The artist celebrating the wrinkles
| Reading time: 4 minutes
Rembrandt has been dead for 350 years – yet as relevant as ever. The exhibition "Inside Rembrandt" in Cologne exposes today's juvenile delusion – because the artist was mainly concerned with old people.
BLutjung were the two guys, with long mane, gold earring and downy beard, and were already considered the upcoming stars of the art scene: Rembrandt Harmenszoon van Rijn and Jan Lievens around the year 1630. But what did these two friends, who rivaled each other as rivals, paint? Old men! Men and women with wrinkled, translucent skin, drooping eyelids, sunken lips and extinguished gaze.
If you walk through the exhibition "Inside Rembrandt" on the occasion of the 350th anniversary of his death in the Wallraf-Richartz-Museum in Cologne, then you will see mostly old people. It is almost a show against the juvenile delusion. "Above all, Rembrandt was fascinated by the type of wise scholar," explains curator Anja Sevcik.
Germany is a "Rembrandt hotspot"
A highlight is the large-scale "Scholar in the Study", a little-known masterpiece, because it has been hanging uninterruptedly in the National Gallery in Prague for 70 years and has only just been borrowed for the first time. Here Rembrandt also puts the white-haired intellectual in a "fancy dress", an exotic costume from the Orient.
"That was twice hip then," explains Sevcik. "In doing so, he does not present the scholar as a lecturer, but immersed in thought. He is still looking for answers. "
In addition, there are also a few youthful antipodes in the exhibition, including nymphs, rich citizens and Rembrandt's great love Saskia van Uylenburgh. And very small in the lower right corner of the painting "Bad der Diana" from Wasserburg Anholt a frog, who could be a beautiful young prince.
It is little known today that Germany has more Rembrandt paintings than the Netherlands. Cologne, however, is not exactly a Rembrandt hotspot, which has to do with the fact that the city used to be Catholic and Rembrandt was considered a Protestant painter. The most important German Rembrandt museums are the picture galleries in Berlin, Dresden and Kassel.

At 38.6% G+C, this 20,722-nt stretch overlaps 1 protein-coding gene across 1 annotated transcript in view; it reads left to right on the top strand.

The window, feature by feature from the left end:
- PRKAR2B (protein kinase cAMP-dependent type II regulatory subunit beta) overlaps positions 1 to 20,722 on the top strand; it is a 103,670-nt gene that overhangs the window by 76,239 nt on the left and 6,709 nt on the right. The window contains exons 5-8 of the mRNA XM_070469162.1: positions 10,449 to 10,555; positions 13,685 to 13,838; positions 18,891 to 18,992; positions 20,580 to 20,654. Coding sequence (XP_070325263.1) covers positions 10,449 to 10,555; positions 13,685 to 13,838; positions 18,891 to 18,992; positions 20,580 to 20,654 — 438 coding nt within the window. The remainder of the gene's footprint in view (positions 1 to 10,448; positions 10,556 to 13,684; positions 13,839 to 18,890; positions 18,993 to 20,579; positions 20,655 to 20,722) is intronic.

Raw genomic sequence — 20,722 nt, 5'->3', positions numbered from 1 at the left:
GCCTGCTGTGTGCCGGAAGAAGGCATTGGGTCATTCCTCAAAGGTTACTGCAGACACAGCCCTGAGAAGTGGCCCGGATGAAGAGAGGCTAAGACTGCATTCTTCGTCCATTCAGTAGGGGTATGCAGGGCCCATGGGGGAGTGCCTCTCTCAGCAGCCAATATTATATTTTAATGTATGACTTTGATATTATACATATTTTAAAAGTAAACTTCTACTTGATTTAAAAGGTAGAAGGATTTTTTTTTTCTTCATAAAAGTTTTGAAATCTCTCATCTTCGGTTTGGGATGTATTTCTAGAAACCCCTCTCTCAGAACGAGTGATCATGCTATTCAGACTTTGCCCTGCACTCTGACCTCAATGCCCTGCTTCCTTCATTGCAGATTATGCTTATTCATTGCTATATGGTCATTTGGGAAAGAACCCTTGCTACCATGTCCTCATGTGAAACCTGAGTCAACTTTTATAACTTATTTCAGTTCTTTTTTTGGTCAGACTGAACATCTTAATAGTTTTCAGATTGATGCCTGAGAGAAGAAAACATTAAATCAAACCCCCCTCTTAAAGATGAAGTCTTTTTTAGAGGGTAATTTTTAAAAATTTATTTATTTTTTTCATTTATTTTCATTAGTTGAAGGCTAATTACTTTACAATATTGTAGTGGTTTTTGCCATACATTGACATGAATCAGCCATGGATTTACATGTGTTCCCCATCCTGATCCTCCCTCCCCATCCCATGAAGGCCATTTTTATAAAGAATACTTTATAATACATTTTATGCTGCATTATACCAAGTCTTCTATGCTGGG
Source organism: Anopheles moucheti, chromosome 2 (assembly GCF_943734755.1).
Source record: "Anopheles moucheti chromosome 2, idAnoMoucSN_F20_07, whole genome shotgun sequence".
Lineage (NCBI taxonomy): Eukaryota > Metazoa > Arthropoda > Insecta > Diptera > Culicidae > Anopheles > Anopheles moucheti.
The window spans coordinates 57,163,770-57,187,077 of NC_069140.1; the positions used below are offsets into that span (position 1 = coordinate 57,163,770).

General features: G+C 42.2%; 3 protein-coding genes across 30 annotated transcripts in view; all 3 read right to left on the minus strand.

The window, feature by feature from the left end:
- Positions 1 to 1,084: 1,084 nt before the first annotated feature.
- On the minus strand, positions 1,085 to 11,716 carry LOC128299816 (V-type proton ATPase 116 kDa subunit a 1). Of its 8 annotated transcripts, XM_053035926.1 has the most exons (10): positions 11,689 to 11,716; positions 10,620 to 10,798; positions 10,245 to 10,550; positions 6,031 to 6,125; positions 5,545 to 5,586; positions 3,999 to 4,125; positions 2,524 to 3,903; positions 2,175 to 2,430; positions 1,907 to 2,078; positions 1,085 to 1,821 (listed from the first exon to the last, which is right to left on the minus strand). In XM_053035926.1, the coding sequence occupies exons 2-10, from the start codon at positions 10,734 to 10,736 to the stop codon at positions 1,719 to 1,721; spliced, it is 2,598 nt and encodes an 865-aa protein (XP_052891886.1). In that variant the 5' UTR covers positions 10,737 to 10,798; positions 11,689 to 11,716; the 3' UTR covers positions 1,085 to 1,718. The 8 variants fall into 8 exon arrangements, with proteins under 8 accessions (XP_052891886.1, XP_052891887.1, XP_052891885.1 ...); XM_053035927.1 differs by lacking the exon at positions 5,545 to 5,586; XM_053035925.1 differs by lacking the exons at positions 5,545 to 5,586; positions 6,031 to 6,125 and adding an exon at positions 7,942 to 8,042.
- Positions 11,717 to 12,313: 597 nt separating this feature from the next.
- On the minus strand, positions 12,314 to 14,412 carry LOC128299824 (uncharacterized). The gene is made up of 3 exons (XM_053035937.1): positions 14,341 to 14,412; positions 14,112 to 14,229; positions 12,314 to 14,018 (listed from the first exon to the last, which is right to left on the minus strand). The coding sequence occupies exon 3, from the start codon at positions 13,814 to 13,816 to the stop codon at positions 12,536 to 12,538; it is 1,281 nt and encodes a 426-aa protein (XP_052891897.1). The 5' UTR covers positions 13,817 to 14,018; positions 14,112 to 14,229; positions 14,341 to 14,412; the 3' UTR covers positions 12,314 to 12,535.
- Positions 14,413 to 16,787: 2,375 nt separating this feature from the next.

Nevertheless, it is now the Cologne Museum, which organizes the German special exhibition on Rembrandt's 350th anniversary from 1 November to 1 March. One should not expect to turn the corner around there and see the main works such as the "Night Watch", the "Anatomy of Doctor Tulp" or "Die Judenbraut".
Nevertheless, the exhibition offers an excellent overview of Rembrandt's universe. It contains 13 of his paintings, five drawings and 41 etchings. In addition there are 50 works by contemporaries, especially by pupils.
As Rembrandt became famous from an early age, many aspiring artists wanted to paint like him – and paid a lot of money to be trained by him. Some could imitate him so well after that that their best work could no longer be distinguished from the role model.
The most famous German "Rembrandt" was for a long time "The man with the gold helmet" from Berlin. Today he is considered the work of a successor. All that glitters is not gold.
Rembrandt addresses the viewer directly
What's so special about Rembrandt? Here, in synopsis with his contemporaries, you can see it immediately. He is just incredibly good. And with many of his works one can hardly believe that it is really over 350 years old.
For example, the "Apostle Bartholomew" from the Getty Museum in Los Angeles would be immediately dated to 1900 with its broad, sketchy brushstroke. Absolutely untypical for Baroque painting.
But the bottom line is: Rembrandt addresses a modern-day viewer quite directly. Example: the "laughing self-portrait". Again an old man, but this time it is the aged painter himself. With quick strokes thrown, the painting is in parts almost abstract.
In terms of color, it is limited to a few shades of gold and brown. At the same time the face has a really magical presence. If you stand in front of it, you have no doubt: He laughs at me! Then you suddenly have a relationship with Rembrandt – over the centuries. Such a effect does not convey a catalog or a movie. For that you have to go to the museum.
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